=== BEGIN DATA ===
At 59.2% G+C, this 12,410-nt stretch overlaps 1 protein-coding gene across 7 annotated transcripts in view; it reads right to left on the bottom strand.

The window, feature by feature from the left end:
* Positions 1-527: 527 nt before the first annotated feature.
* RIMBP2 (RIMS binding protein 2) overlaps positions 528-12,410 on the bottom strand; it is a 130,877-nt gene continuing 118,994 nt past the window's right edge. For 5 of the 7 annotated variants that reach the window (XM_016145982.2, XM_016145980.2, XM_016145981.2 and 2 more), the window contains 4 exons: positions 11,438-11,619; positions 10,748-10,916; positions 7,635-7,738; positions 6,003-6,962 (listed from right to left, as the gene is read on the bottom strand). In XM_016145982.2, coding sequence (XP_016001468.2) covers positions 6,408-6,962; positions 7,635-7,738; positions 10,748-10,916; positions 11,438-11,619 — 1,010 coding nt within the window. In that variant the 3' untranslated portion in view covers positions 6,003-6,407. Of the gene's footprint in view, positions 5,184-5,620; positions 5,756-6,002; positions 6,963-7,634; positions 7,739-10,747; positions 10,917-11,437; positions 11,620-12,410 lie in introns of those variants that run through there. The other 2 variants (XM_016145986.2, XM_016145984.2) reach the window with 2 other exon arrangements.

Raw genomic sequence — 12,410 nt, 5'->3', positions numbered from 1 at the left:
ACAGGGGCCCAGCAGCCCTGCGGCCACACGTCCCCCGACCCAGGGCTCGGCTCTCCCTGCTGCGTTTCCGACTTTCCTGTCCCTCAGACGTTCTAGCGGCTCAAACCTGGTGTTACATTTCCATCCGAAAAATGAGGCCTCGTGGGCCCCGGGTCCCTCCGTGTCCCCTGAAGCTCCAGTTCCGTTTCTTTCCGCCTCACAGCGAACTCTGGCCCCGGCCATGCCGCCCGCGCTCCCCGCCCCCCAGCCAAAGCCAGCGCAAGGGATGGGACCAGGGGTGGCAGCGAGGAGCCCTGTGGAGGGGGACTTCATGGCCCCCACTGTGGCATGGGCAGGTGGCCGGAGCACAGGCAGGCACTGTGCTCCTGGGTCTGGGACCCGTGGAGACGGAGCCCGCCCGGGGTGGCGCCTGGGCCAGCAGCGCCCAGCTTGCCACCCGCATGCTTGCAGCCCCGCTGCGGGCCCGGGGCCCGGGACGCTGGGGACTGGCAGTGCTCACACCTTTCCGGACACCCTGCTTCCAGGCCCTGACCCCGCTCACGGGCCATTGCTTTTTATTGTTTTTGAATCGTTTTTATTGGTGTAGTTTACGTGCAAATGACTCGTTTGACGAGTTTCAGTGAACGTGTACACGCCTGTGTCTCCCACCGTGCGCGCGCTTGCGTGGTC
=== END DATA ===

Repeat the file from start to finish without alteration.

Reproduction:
At 59.2% G+C, this 12,410-nt stretch overlaps 1 protein-coding gene across 7 annotated transcripts in view; it reads right to left on the bottom strand.

The window, feature by feature from the left end:
* Positions 1-527: 527 nt before the first annotated feature.
* RIMBP2 (RIMS binding protein 2) overlaps positions 528-12,410 on the bottom strand; it is a 130,877-nt gene continuing 118,994 nt past the window's right edge. For 5 of the 7 annotated variants that reach the window (XM_016145982.2, XM_016145980.2, XM_016145981.2 and 2 more), the window contains 4 exons: positions 11,438-11,619; positions 10,748-10,916; positions 7,635-7,738; positions 6,003-6,962 (listed from right to left, as the gene is read on the bottom strand). In XM_016145982.2, coding sequence (XP_016001468.2) covers positions 6,408-6,962; positions 7,635-7,738; positions 10,748-10,916; positions 11,438-11,619 — 1,010 coding nt within the window. In that variant the 3' untranslated portion in view covers positions 6,003-6,407. Of the gene's footprint in view, positions 5,184-5,620; positions 5,756-6,002; positions 6,963-7,634; positions 7,739-10,747; positions 10,917-11,437; positions 11,620-12,410 lie in introns of those variants that run through there. The other 2 variants (XM_016145986.2, XM_016145984.2) reach the window with 2 other exon arrangements.

Raw genomic sequence — 12,410 nt, 5'->3', positions numbered from 1 at the left:
ACAGGGGCCCAGCAGCCCTGCGGCCACACGTCCCCCGACCCAGGGCTCGGCTCTCCCTGCTGCGTTTCCGACTTTCCTGTCCCTCAGACGTTCTAGCGGCTCAAACCTGGTGTTACATTTCCATCCGAAAAATGAGGCCTCGTGGGCCCCGGGTCCCTCCGTGTCCCCTGAAGCTCCAGTTCCGTTTCTTTCCGCCTCACAGCGAACTCTGGCCCCGGCCATGCCGCCCGCGCTCCCCGCCCCCCAGCCAAAGCCAGCGCAAGGGATGGGACCAGGGGTGGCAGCGAGGAGCCCTGTGGAGGGGGACTTCATGGCCCCCACTGTGGCATGGGCAGGTGGCCGGAGCACAGGCAGGCACTGTGCTCCTGGGTCTGGGACCCGTGGAGACGGAGCCCGCCCGGGGTGGCGCCTGGGCCAGCAGCGCCCAGCTTGCCACCCGCATGCTTGCAGCCCCGCTGCGGGCCCGGGGCCCGGGACGCTGGGGACTGGCAGTGCTCACACCTTTCCGGACACCCTGCTTCCAGGCCCTGACCCCGCTCACGGGCCATTGCTTTTTATTGTTTTTGAATCGTTTTTATTGGTGTAGTTTACGTGCAAATGACTCGTTTGACGAGTTTCAGTGAACGTGTACACGCCTGTGTCTCCCACCGTGCGCGCGCTTGCGTGGTC